No Warrant, No Entry

If this video represents how the Watertown “voluntary” searches were conducted at all, then I seriously wonder how the officers would have reacted to this doormat.

Now this may be the nutty libertarian in me, but being met at the door by SWAT teams with guns pointed at you and orders barked to keep your hands up no matter what isn’t what I call a “request” to search your home on a “voluntary” basis. Nor is it just checking the premises to have multiple officers patting down innocent people as they exit said house to screams for them to keep their hands up and to run down the street for further body searches.

I sincerely hope that some government official somewhere is so ashamed of this video that they end up releasing some kind of evidence that there was specific probable cause for this house to be searched in this manner. However, the pessimist in me doubts that will be the case. The video makes it appear as though the only cause for such a response was the delayed answer to non-stop door knocks.

If there was no reasonable suspicion that the suspect had specifically entered this property, I sincerely hope that those people find themselves a damn good lawyer quickly.

47 thoughts on “No Warrant, No Entry”

  1. Furthermore, this was done by Boston PD while operating in Watertown. This video is disgusting.

  2. Also found it to be incredibly disturbing that they were aiming their rifles into windows and seemed to have no issue with muzzle sweeping each other. Everything about this is sickening.

  3. People love to say terrorists win if people live in fear…. well this past week terrorists won for entirely different reasons….. this video being a prime example.

    1. Yep. The War on Terror is over, and terror won.

      Lot like the War on Some Drugs, innit?

  4. I never open my door without first looking out of the window. I would have made them kick my door in before opening it.

    1. That’s what Sebastian suggested. That way there are damages to be won in a lawsuit. Though, the link provided in a comment above notes that Orin Kerr said, “And if they did bring such suits, qualified immunity would bar recovery unless the violation was clearly established — which is unlikely here given the novelty of the facts.”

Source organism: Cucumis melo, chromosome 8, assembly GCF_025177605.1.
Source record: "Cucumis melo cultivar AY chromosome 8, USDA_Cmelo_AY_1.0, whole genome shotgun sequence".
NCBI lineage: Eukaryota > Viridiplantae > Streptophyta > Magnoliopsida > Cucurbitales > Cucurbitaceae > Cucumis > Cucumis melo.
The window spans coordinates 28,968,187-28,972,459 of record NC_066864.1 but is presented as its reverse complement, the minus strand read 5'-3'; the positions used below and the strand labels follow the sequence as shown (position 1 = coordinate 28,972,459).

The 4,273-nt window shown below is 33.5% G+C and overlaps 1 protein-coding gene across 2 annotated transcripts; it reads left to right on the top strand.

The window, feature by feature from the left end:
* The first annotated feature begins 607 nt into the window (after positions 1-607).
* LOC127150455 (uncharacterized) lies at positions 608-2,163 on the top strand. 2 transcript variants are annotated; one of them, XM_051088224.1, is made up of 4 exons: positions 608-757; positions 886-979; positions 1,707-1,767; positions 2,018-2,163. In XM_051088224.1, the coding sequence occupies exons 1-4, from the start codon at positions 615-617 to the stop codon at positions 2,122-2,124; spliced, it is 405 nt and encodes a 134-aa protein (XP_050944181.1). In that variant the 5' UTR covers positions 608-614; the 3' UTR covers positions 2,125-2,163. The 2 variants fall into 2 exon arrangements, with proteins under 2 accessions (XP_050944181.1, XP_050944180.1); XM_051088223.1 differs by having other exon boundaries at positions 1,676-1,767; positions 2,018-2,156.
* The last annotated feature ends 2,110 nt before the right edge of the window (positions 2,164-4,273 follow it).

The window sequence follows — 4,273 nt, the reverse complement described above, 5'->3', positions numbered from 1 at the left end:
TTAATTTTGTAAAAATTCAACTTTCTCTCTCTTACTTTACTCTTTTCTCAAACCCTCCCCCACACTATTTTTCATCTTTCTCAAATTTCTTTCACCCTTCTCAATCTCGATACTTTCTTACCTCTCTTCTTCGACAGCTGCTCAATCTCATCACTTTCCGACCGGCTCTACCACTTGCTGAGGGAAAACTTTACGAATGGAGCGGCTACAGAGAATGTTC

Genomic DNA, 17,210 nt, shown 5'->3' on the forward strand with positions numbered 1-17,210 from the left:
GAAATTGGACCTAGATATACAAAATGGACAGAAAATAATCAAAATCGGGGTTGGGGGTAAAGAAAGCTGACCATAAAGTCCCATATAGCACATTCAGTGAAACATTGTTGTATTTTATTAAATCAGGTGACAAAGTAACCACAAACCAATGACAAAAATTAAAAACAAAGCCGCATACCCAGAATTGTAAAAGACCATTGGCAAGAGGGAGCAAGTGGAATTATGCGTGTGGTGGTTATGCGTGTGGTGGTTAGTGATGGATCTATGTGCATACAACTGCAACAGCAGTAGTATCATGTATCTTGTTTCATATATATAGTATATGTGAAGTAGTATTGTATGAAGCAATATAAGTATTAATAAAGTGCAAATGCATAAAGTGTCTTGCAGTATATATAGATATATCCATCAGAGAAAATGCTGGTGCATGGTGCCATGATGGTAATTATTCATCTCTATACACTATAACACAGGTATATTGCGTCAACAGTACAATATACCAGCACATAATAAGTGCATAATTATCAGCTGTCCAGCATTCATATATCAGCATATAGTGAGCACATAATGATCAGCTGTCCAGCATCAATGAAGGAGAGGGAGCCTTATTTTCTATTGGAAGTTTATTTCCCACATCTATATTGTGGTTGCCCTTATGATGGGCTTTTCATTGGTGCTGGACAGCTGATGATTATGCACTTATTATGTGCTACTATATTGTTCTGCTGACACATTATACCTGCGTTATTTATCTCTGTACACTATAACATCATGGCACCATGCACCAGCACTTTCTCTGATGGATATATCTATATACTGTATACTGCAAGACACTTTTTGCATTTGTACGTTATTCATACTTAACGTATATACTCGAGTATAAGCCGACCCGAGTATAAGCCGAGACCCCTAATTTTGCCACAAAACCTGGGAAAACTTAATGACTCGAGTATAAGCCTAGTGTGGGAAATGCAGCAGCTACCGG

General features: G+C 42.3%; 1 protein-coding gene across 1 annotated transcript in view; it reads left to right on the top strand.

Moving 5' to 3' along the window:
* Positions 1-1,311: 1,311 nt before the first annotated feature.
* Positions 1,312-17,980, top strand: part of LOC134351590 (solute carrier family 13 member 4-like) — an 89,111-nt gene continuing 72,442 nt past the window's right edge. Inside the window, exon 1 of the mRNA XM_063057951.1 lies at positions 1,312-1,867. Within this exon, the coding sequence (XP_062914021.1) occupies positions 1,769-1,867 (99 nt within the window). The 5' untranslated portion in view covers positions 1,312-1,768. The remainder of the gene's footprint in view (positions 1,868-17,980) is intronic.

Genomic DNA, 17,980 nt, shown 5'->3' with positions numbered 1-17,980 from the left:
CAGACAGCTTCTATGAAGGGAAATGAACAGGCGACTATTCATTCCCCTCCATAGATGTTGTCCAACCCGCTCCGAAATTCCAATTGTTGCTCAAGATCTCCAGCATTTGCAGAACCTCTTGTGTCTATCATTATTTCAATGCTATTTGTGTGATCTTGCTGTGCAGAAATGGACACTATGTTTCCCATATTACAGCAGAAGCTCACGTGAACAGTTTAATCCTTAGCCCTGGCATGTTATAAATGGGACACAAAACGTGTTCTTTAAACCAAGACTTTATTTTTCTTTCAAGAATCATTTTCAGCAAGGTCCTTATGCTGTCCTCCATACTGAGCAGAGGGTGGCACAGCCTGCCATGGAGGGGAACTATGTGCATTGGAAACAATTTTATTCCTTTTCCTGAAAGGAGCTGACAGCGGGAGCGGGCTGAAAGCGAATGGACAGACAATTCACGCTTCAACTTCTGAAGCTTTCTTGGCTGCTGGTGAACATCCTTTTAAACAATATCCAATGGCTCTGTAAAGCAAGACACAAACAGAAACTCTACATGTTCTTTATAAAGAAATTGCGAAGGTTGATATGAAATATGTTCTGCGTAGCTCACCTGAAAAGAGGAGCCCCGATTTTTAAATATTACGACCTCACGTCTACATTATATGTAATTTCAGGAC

5. Government official=ashamed of their conduct. HA ha. Tell another one, please!

  6. I’m disappointed that the man’s neighbors didn’t start engaging the state sponsored terrorists going door to door assaulting everyone because they thought they could get away with it.

    1. I think limiting the response to filming the search is fine. The neighbors might be missing key information. For example, what if this search isn’t the standard method they used? What if it turns out that this house has a resident who was known to the suspects and happens to be in the area of the shoot-out? Given certain sets of potential circumstances, there could be probable cause to believe the suspect was there. The neighbors may not realize that, and their houses may not have been searched with such force and aggression. The camera might have been picked up specifically because they were lining up more SWAT members than they had for other houses, and that increase in force may be related to information only known to occupants and the officers.

      I’m open to the argument that the officers had information that warranted this type of search. However, this is so troubling, that asking questions about their methods is absolutely justified and absolutely demands accountability from the state. These circumstances should not go unanswered in a free society. If the answers don’t come close to justifying anywhere near this kind of search, then punishment should be issued. Of course, I realize that’s hopelessly optimistic.

      1. I don’t consider it hopelessly optimistic. With out information of what was happening, saying the guilty party was the police or the residence would be jumping to conclusions.